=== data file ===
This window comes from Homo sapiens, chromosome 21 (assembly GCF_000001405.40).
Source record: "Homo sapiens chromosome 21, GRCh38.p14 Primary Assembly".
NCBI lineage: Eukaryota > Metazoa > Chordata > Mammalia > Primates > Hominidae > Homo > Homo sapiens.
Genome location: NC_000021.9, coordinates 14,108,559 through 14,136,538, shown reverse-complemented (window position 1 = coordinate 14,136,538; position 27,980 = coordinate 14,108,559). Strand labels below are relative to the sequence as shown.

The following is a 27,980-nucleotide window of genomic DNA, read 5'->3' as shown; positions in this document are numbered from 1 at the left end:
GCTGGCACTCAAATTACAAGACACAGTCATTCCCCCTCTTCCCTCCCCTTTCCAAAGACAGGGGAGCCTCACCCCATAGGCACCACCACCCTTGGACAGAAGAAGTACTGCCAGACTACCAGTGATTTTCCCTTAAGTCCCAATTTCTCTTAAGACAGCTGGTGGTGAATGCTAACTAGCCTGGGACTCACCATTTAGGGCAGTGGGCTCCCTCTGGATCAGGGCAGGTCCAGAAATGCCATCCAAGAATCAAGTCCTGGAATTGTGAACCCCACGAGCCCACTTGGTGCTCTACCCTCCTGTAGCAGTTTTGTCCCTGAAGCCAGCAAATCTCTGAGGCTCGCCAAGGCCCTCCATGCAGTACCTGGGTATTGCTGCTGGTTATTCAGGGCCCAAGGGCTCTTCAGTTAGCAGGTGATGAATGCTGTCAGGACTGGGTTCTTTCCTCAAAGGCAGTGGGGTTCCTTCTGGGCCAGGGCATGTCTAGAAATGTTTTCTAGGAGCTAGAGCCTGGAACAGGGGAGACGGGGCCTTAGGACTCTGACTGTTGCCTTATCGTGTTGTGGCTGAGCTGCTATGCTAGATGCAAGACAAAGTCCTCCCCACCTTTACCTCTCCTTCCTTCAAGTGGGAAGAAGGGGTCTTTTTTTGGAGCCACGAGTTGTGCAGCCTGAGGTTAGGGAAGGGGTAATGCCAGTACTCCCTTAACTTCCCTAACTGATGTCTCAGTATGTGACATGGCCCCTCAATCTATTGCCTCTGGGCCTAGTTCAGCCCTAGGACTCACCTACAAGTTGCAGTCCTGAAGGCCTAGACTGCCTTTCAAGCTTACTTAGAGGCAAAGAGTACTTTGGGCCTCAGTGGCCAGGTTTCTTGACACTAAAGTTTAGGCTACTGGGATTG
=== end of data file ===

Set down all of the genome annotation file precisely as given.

This window comes from Homo sapiens, chromosome 21 (assembly GCF_000001405.40).
Source record: "Homo sapiens chromosome 21, GRCh38.p14 Primary Assembly".
NCBI lineage: Eukaryota > Metazoa > Chordata > Mammalia > Primates > Hominidae > Homo > Homo sapiens.
Genome location: NC_000021.9, coordinates 14,108,559 through 14,136,538, shown reverse-complemented (window position 1 = coordinate 14,136,538; position 27,980 = coordinate 14,108,559). Strand labels below are relative to the sequence as shown.

The following is a 27,980-nucleotide window of genomic DNA, read 5'->3' as shown; positions in this document are numbered from 1 at the left end:
GCTGGCACTCAAATTACAAGACACAGTCATTCCCCCTCTTCCCTCCCCTTTCCAAAGACAGGGGAGCCTCACCCCATAGGCACCACCACCCTTGGACAGAAGAAGTACTGCCAGACTACCAGTGATTTTCCCTTAAGTCCCAATTTCTCTTAAGACAGCTGGTGGTGAATGCTAACTAGCCTGGGACTCACCATTTAGGGCAGTGGGCTCCCTCTGGATCAGGGCAGGTCCAGAAATGCCATCCAAGAATCAAGTCCTGGAATTGTGAACCCCACGAGCCCACTTGGTGCTCTACCCTCCTGTAGCAGTTTTGTCCCTGAAGCCAGCAAATCTCTGAGGCTCGCCAAGGCCCTCCATGCAGTACCTGGGTATTGCTGCTGGTTATTCAGGGCCCAAGGGCTCTTCAGTTAGCAGGTGATGAATGCTGTCAGGACTGGGTTCTTTCCTCAAAGGCAGTGGGGTTCCTTCTGGGCCAGGGCATGTCTAGAAATGTTTTCTAGGAGCTAGAGCCTGGAACAGGGGAGACGGGGCCTTAGGACTCTGACTGTTGCCTTATCGTGTTGTGGCTGAGCTGCTATGCTAGATGCAAGACAAAGTCCTCCCCACCTTTACCTCTCCTTCCTTCAAGTGGGAAGAAGGGGTCTTTTTTTGGAGCCACGAGTTGTGCAGCCTGAGGTTAGGGAAGGGGTAATGCCAGTACTCCCTTAACTTCCCTAACTGATGTCTCAGTATGTGACATGGCCCCTCAATCTATTGCCTCTGGGCCTAGTTCAGCCCTAGGACTCACCTACAAGTTGCAGTCCTGAAGGCCTAGACTGCCTTTCAAGCTTACTTAGAGGCAAAGAGTACTTTGGGCCTCAGTGGCCAGGTTTCTTGACACTAAAGTTTAGGCTACTGGGATTG